Sunday, March 24, 2013

Holy Week

     It was a crowd mentality that held sway when agents stormed my clinic to raid it nearly two years ago, and its crowds who govern public opinion.  So many people whom I considered my friends and allies have decided, it seems, that I am guilty.  It's a crowd phenomenon, and someone in my circumstances has to learn to defray its force.  The events of Holy Week help to depersonalize what happened to me, that week, and to put in its rightful place what continues to hurt.
     The crowd mentality was never more evident than during Holy Week, which starts today.   There may be something we can learn from this historical precedent.
     First, Jesus was celebrated as a new king, the Messiah, and rode into Jerusalem greeted by throngs of shouting disciples.   It was hoped he would replace Herod (who was Herod-the-Great's son), an abusive, tax-mongering ruler in a top-heavy, corrupt government.   Herod was complicit in the Roman occupation and oppression of Judah, the southern kingdom of Israel, and therefore was unpopular.  The Jews hated paying taxes to the Romans, and looked for a new King David who would rule with justice and freedom from Roman rule.
     "Hosanna!" his followers hailed him.  "Blessed be the kingdom of our father, David, that cometh in the name of the Lord, Hosanna in the highest!" (Mark 11:10)   "The whole multitude of the disciples began to rejoice and praise God with a loud voice for all the mighty works that they had seen--" (Luke 19:37).
     What greater adulation could any leader hope for?  People loved him, on Sunday.  He rode into Jerusalem in triumph, on a donkey, expressive of his humility and perhaps even more beloved because of his decision to forgo a horse.
     But maybe people wanted a less humble king, someone sterner and more intimidating, strong enough to defeat the Romans.   Jesus' ideas about how people should live, and how a kingdom should be understood by them, didn't meet the immediate needs of an impatient populace.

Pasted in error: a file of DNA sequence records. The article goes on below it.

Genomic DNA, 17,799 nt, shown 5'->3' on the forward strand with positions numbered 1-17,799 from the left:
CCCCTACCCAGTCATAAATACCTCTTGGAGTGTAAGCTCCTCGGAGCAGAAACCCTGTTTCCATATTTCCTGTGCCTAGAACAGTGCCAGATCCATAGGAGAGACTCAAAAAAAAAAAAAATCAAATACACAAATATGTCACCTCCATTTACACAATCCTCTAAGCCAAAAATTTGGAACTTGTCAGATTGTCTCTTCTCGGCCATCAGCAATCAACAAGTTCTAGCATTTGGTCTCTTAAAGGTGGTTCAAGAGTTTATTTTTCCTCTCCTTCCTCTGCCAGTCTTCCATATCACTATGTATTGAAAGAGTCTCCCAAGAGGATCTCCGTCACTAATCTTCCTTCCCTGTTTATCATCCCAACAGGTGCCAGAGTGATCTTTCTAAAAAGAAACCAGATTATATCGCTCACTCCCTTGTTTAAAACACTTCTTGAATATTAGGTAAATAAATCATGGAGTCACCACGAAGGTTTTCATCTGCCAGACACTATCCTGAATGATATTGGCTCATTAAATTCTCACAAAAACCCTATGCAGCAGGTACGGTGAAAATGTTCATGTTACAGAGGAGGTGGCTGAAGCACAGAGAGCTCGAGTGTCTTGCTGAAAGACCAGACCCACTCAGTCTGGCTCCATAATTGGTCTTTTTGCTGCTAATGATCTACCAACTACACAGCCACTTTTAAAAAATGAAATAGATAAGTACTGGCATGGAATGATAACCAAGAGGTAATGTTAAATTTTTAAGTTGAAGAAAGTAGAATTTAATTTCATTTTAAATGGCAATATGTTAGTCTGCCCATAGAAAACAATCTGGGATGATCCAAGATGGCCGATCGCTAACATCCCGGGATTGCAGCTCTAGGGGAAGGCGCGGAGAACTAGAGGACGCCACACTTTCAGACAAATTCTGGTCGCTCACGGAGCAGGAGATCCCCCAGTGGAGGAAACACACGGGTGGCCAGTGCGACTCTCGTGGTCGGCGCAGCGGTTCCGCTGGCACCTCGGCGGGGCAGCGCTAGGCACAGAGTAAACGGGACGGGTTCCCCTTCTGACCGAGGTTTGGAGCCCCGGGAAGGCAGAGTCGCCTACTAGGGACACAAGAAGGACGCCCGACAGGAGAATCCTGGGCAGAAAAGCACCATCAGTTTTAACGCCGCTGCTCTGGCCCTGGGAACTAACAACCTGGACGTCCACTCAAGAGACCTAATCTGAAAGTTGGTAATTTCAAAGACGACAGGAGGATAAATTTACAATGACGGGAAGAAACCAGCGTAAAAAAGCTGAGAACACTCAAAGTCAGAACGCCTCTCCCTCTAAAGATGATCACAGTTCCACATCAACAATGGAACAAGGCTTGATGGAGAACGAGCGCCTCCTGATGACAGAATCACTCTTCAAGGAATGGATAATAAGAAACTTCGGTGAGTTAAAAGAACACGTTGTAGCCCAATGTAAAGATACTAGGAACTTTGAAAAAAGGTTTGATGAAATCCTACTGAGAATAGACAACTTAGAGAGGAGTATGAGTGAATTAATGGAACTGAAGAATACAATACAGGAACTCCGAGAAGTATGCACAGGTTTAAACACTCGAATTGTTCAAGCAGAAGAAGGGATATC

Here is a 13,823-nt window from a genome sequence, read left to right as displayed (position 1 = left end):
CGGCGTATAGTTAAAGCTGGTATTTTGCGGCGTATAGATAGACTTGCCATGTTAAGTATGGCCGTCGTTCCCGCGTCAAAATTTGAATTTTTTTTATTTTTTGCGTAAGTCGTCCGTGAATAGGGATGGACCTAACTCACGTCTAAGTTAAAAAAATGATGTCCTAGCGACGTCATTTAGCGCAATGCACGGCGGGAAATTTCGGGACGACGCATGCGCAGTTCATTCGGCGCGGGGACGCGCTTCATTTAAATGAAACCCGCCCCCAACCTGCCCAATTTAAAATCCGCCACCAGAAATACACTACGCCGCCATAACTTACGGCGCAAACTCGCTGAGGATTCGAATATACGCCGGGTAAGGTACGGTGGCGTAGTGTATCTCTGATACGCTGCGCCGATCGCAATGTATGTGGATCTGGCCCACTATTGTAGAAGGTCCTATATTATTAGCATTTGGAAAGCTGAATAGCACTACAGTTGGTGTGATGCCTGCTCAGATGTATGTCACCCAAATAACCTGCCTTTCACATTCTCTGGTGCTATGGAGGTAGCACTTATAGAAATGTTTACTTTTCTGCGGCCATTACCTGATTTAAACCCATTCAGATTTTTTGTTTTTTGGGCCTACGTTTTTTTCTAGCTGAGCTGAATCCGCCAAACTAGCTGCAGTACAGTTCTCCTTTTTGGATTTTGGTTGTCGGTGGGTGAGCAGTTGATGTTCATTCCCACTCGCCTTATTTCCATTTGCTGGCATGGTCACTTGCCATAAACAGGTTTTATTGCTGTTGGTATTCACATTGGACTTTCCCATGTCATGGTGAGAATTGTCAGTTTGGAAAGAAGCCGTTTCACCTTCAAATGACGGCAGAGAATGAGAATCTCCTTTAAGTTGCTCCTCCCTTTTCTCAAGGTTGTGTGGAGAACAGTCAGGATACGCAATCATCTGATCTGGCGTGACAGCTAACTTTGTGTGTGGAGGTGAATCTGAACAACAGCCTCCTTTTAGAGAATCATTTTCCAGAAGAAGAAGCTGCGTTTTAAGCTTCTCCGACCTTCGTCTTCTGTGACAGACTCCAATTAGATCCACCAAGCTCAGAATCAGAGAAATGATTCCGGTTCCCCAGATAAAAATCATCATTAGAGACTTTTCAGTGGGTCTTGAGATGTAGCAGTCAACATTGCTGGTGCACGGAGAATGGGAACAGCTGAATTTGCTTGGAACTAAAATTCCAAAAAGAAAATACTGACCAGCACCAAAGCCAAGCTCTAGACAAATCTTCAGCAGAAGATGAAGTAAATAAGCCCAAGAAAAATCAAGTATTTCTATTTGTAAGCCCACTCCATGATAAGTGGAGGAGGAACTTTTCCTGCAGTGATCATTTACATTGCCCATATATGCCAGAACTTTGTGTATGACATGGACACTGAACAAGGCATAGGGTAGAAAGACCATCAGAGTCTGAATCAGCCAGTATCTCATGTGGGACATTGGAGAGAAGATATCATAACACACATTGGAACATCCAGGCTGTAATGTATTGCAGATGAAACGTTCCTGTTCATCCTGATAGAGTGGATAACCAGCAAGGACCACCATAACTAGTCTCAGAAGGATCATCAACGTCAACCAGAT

Some people still loved him on Monday and Tuesday, but as the week wore on, his popularity waned.  The crowd that had leaned one way at the beginning of the week, leaned the other by the end. Were they the same individuals?  A crowd becomes an entity in itself, whomever its members.   The people who had celebrated him when he entered Jerusalem were shouting, "Crucify him!" by Friday.   Alas, the fickleness of crowds.  They change their feelings, or one crowd shouts one thing and the other shouts another.  Who can trust a crowd?   Who can trust a political party?  Who can trust a group of federal agents, acting as one? 
     The crowd was becoming unwieldy.  "And some of the Pharisees from the multitude said unto him, Master, rebuke thy disciples.  Then he answered and said unto them, I tell you that, if these should hold their peace, the stones would immediately cry out" (Luke 19:39-40).
     It's hopeless, then, to tell people in crowds to stop shouting what they shout.  Anyone who has an important message must go forward with that message whether the crowd supports it or decries it.   Jesus knew the crowd was with him one day, but would turn on him the next.   He knew that the Pharisees were against him, and the High Priests hated him, and so did the scribes and the elders.  He knew that the crowds would be on the side of the winner--and he was the winner on Palm Sunday, but the loser by Good Friday.
     "Then the Jews took up stones again to stone him.  Jesus answered them, Many good works have I showed you from my Father;  for which of those works do ye stone me?" (John 10:31-32).
     There are times when Jesus defeated mob violence, as when he was asked by the Pharisees what to do with a woman who had committed adultery.  "Let the one among you who has not sinned cast the first stone."  The crowd dispersed.   Jesus had asked people to think of themselves as individuals, not as part of a crowd, and to judge the actions of others by the actions of themselves.
     Government agents belong to a crowd.  They cannot think of themselves as individuals, nor can they think of the accused as individuals.  I, as one of the accused, belong to a crowd in the eyes of the FBI.
      It is intolerably difficult to separate oneself from a crowd of one's peers.   I don't criticize the crowd of agents who stormed my office--the crowd is magnetic and powerful, and sometimes insane.  But I wish that at least one person among that crowd might have stood up and asked, "Is this woman guilty?  Could she be innocent?  What, exactly, are we doing to her, if we proceed in this way? 
     "And what, exactly, are we doing to America, by doing this same thing, to other individuals, over and over again, without a second thought?"

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